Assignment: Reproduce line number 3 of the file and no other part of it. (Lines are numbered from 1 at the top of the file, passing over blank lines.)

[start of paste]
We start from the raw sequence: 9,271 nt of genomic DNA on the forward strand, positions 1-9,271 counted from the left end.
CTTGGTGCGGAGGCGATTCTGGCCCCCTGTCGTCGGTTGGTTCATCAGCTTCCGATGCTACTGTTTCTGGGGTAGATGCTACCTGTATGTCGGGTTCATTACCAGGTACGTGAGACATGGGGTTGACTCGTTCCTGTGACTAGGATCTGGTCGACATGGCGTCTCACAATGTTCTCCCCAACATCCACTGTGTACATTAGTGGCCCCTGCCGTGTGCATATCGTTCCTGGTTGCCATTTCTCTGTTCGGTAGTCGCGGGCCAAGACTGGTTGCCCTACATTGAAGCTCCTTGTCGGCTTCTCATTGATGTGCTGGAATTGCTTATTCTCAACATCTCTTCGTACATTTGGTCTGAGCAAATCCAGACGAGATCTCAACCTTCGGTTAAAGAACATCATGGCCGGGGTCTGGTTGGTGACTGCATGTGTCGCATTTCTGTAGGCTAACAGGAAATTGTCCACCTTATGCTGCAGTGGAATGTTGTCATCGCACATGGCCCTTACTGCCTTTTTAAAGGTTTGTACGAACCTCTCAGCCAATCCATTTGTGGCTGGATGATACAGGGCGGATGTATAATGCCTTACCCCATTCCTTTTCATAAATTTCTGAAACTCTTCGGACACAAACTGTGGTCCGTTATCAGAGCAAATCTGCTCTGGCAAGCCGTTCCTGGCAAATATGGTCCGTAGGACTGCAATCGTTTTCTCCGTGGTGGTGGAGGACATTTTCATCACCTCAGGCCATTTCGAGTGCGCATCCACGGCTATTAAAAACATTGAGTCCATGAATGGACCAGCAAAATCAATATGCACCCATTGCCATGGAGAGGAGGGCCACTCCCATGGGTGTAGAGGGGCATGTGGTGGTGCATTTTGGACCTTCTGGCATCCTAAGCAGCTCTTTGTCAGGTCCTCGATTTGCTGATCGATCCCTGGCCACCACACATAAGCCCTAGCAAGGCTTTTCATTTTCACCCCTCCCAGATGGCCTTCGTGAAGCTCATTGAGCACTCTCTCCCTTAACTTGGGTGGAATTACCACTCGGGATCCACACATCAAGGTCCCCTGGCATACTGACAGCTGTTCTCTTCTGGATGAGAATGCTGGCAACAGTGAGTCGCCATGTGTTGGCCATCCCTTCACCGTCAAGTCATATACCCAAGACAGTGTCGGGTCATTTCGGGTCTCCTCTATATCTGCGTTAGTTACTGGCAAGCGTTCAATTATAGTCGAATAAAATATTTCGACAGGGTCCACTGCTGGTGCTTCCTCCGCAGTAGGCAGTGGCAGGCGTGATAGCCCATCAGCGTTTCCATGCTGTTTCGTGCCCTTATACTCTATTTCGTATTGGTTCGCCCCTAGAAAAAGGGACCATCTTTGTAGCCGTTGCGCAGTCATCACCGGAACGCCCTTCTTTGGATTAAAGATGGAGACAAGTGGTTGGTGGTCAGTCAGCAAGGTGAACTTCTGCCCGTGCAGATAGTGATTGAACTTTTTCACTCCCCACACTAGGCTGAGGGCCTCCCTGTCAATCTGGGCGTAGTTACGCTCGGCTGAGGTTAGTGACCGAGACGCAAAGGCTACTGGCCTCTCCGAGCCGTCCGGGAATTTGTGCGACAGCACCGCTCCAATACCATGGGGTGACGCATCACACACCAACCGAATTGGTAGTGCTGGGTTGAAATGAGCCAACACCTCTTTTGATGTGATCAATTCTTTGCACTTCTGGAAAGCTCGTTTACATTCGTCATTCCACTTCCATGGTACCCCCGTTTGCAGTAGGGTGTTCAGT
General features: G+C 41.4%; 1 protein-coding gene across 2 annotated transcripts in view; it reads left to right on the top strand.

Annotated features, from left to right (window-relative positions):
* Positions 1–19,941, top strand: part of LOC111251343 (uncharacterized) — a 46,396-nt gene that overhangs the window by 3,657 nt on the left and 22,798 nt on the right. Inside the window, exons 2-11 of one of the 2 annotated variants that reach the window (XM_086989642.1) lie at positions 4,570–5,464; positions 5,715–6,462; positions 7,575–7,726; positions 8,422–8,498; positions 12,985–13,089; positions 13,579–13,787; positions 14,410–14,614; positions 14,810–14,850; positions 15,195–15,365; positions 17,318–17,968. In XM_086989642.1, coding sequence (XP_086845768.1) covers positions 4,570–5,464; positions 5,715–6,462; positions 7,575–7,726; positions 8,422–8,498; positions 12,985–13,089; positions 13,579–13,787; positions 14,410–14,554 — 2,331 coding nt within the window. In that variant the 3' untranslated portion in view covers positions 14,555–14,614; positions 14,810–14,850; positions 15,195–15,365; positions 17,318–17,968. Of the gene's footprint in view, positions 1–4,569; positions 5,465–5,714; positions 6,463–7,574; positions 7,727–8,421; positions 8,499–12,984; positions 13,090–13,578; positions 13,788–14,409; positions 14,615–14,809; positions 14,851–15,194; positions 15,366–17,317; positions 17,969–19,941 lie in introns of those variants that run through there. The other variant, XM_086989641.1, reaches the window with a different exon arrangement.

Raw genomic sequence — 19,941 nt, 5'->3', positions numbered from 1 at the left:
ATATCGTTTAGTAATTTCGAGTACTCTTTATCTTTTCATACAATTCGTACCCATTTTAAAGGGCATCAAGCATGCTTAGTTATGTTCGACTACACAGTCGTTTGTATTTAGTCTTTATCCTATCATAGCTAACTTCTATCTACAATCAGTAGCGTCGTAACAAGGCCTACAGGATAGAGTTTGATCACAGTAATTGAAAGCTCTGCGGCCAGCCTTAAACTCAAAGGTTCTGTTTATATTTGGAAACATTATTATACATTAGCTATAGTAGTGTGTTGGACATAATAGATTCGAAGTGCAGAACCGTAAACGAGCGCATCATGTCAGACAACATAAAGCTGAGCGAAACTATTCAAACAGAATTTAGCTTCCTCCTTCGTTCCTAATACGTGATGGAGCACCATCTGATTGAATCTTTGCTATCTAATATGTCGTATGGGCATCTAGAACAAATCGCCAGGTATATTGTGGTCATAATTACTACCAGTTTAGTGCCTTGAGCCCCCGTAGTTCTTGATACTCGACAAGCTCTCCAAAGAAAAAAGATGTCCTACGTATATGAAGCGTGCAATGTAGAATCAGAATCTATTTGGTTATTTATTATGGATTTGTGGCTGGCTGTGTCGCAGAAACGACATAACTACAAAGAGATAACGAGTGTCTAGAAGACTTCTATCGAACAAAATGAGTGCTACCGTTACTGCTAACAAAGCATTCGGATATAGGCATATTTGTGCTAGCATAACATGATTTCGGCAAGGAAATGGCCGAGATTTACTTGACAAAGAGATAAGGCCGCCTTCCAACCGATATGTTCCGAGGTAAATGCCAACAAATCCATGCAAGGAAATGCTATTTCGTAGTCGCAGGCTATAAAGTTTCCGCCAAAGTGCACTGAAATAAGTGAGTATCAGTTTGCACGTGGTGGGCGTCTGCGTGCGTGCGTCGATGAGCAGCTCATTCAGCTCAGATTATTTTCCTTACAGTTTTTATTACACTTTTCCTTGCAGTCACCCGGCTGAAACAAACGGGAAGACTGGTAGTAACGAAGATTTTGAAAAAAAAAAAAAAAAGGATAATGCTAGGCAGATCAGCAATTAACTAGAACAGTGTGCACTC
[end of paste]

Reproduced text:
General features: G+C 41.4%; 1 protein-coding gene across 2 annotated transcripts in view; it reads left to right on the top strand.